I still remember the day Mrs. Walter walked into the classroom and into my life. She was to be our new English teacher and she was to change my life forever. I vividly remember the first introductions (she made us write our names on little colour cards and hand them back to her, so she could get our names right!) Her zealous yet charming conviction that we were going to have a great time together was so contagious, that I went home with a faint feeling of exhilaration and could barely wait for my next English class.
For the next three years, I could barely wait for my English classes; for back then the excitement of being in Mrs. Walter’s class was the only thing that seemed worth the trouble of going to school at all. And it was in these classes that my love for learning took to new heights and I gained a spring in my step.
The enthusiasm and interest Mrs. Walter showed each student was unlike any I had seen before. She had that special ability to catch that ember, when all others saw was ash. She believed in us with such fervour and brought such energy and passion to her teaching that we really got carried away.
As for me, I went on to be her pet; and I could swear I saw fireworks each time Mrs. Walter beamed at me. She believed in me with a mystifying conviction and her simple faith made me believe in myself and filled me with new buoyancy.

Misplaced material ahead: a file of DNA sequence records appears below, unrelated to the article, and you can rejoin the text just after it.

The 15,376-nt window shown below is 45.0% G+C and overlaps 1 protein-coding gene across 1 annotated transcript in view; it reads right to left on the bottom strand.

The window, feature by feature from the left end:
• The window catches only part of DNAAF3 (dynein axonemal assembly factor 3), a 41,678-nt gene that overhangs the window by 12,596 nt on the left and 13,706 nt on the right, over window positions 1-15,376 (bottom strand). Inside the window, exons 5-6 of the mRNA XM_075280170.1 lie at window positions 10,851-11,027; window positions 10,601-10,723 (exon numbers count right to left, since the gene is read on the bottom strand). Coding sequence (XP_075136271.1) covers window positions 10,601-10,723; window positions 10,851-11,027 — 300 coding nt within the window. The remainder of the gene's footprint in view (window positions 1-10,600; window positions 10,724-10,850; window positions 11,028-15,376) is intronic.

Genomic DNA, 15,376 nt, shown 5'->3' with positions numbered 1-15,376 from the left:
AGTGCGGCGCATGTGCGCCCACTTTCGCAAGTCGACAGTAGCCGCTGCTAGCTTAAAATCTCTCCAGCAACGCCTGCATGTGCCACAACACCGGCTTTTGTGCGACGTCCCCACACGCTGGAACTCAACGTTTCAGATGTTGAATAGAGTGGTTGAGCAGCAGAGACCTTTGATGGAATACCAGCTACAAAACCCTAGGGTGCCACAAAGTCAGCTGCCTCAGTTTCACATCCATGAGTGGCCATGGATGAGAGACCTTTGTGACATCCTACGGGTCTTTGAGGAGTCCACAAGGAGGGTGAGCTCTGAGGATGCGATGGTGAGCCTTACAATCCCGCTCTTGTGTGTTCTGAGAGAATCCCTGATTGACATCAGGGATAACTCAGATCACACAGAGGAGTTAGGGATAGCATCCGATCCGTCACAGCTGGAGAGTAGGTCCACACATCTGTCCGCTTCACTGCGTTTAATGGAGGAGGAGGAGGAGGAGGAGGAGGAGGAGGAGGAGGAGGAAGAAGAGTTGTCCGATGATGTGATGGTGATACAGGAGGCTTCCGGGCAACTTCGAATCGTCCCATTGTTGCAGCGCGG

Life got a lot better and here I am still thinking of Mrs. Walter after she walked out of my life more than a decade ago. She probably never realised how she had changed things for me and how I revered her. Her words were manna for me and her word of approval my greatest motivator.
I need no effort today to bring back memories of my teacher, everything about her is crystal clear; the classes, her words, our conversations, my feelings. Mrs. Walter probably believed in a rather potent point made by Henry Adams years ago – “A teacher affects eternity; he can never tell where his influence stops.”
History has innumerable instances of tutors changing the course of their pupil’s lives. Anne Sullivan gave Helen Keller a new existence, Morrie Schwartz inspired Mitch Albom to chronicle ‘Tuesdays with Morrie’, William B.Carruth influenced Alan Loy McGinnis to become a motivator himself and there are innumerable untold stories of teachers having touched and changed lives.
The tutor-pupil relationship is so astounding and has such power that it is a shame to leave a teacher to just help a child score higher grades. My fervent plea is let one of the noblest fields be noble, let us respect and expect more from it. Let us have more Morries, more Mr. Carruths and more Mrs. Walters.
And let us not forget what Lilly Tomlin as the bratty five and a half year old ‘Edith Ann’ in a popular teleseries had said, “I like a teacher who gives you something to take home to think about besides homework.”
The author is a freelancer based in Hyderabad. She can be reached at [email protected].